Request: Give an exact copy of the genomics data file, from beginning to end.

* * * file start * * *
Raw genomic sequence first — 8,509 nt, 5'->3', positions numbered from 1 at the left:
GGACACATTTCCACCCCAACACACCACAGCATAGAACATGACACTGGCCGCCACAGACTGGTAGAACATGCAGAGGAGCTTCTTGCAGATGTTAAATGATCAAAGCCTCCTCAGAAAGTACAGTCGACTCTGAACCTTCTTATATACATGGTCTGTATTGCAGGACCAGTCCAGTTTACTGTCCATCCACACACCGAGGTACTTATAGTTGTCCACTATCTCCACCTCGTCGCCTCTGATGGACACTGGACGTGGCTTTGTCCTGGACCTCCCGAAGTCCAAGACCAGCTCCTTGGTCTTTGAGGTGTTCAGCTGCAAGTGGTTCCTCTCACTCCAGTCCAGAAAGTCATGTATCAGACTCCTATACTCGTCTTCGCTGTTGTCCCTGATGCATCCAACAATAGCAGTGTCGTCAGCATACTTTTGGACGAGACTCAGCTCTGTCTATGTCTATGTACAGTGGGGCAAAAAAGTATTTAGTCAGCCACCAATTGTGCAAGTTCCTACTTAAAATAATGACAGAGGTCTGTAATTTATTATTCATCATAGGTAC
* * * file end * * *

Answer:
Raw genomic sequence first — 8,509 nt, 5'->3', positions numbered from 1 at the left:
GGACACATTTCCACCCCAACACACCACAGCATAGAACATGACACTGGCCGCCACAGACTGGTAGAACATGCAGAGGAGCTTCTTGCAGATGTTAAATGATCAAAGCCTCCTCAGAAAGTACAGTCGACTCTGAACCTTCTTATATACATGGTCTGTATTGCAGGACCAGTCCAGTTTACTGTCCATCCACACACCGAGGTACTTATAGTTGTCCACTATCTCCACCTCGTCGCCTCTGATGGACACTGGACGTGGCTTTGTCCTGGACCTCCCGAAGTCCAAGACCAGCTCCTTGGTCTTTGAGGTGTTCAGCTGCAAGTGGTTCCTCTCACTCCAGTCCAGAAAGTCATGTATCAGACTCCTATACTCGTCTTCGCTGTTGTCCCTGATGCATCCAACAATAGCAGTGTCGTCAGCATACTTTTGGACGAGACTCAGCTCTGTCTATGTCTATGTACAGTGGGGCAAAAAAGTATTTAGTCAGCCACCAATTGTGCAAGTTCCTACTTAAAATAATGACAGAGGTCTGTAATTTATTATTCATCATAGGTAC